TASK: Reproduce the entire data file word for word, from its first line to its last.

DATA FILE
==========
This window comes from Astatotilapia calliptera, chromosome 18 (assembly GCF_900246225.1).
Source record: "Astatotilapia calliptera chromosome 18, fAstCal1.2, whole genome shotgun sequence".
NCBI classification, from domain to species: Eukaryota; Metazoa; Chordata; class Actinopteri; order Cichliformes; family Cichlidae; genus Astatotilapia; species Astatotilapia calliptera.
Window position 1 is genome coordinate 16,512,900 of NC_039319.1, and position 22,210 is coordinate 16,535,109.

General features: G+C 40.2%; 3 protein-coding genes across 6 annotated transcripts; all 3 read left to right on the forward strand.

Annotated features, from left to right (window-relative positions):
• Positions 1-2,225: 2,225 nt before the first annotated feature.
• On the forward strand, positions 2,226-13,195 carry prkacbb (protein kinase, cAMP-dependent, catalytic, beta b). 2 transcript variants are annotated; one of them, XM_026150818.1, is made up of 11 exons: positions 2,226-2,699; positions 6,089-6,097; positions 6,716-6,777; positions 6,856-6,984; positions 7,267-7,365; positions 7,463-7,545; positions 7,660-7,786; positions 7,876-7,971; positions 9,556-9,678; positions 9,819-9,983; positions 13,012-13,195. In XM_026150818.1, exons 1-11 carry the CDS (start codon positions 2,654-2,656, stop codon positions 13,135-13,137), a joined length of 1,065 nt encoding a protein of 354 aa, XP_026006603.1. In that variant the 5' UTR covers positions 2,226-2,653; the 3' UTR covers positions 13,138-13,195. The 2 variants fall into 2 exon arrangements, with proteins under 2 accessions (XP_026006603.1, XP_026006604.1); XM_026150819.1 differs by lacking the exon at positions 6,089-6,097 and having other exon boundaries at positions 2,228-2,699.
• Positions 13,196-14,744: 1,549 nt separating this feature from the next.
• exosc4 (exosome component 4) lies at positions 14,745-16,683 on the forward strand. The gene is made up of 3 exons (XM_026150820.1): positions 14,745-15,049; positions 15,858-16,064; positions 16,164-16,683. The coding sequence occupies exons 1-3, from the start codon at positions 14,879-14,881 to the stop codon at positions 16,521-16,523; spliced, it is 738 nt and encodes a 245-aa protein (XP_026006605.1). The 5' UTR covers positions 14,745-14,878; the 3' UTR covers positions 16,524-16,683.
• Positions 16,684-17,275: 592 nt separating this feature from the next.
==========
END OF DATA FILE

This window comes from Astatotilapia calliptera, chromosome 18 (assembly GCF_900246225.1).
Source record: "Astatotilapia calliptera chromosome 18, fAstCal1.2, whole genome shotgun sequence".
NCBI classification, from domain to species: Eukaryota; Metazoa; Chordata; class Actinopteri; order Cichliformes; family Cichlidae; genus Astatotilapia; species Astatotilapia calliptera.
Window position 1 is genome coordinate 16,512,900 of NC_039319.1, and position 22,210 is coordinate 16,535,109.

General features: G+C 40.2%; 3 protein-coding genes across 6 annotated transcripts; all 3 read left to right on the forward strand.

Annotated features, from left to right (window-relative positions):
• Positions 1-2,225: 2,225 nt before the first annotated feature.
• On the forward strand, positions 2,226-13,195 carry prkacbb (protein kinase, cAMP-dependent, catalytic, beta b). 2 transcript variants are annotated; one of them, XM_026150818.1, is made up of 11 exons: positions 2,226-2,699; positions 6,089-6,097; positions 6,716-6,777; positions 6,856-6,984; positions 7,267-7,365; positions 7,463-7,545; positions 7,660-7,786; positions 7,876-7,971; positions 9,556-9,678; positions 9,819-9,983; positions 13,012-13,195. In XM_026150818.1, exons 1-11 carry the CDS (start codon positions 2,654-2,656, stop codon positions 13,135-13,137), a joined length of 1,065 nt encoding a protein of 354 aa, XP_026006603.1. In that variant the 5' UTR covers positions 2,226-2,653; the 3' UTR covers positions 13,138-13,195. The 2 variants fall into 2 exon arrangements, with proteins under 2 accessions (XP_026006603.1, XP_026006604.1); XM_026150819.1 differs by lacking the exon at positions 6,089-6,097 and having other exon boundaries at positions 2,228-2,699.
• Positions 13,196-14,744: 1,549 nt separating this feature from the next.
• exosc4 (exosome component 4) lies at positions 14,745-16,683 on the forward strand. The gene is made up of 3 exons (XM_026150820.1): positions 14,745-15,049; positions 15,858-16,064; positions 16,164-16,683. The coding sequence occupies exons 1-3, from the start codon at positions 14,879-14,881 to the stop codon at positions 16,521-16,523; spliced, it is 738 nt and encodes a 245-aa protein (XP_026006605.1). The 5' UTR covers positions 14,745-14,878; the 3' UTR covers positions 16,524-16,683.
• Positions 16,684-17,275: 592 nt separating this feature from the next.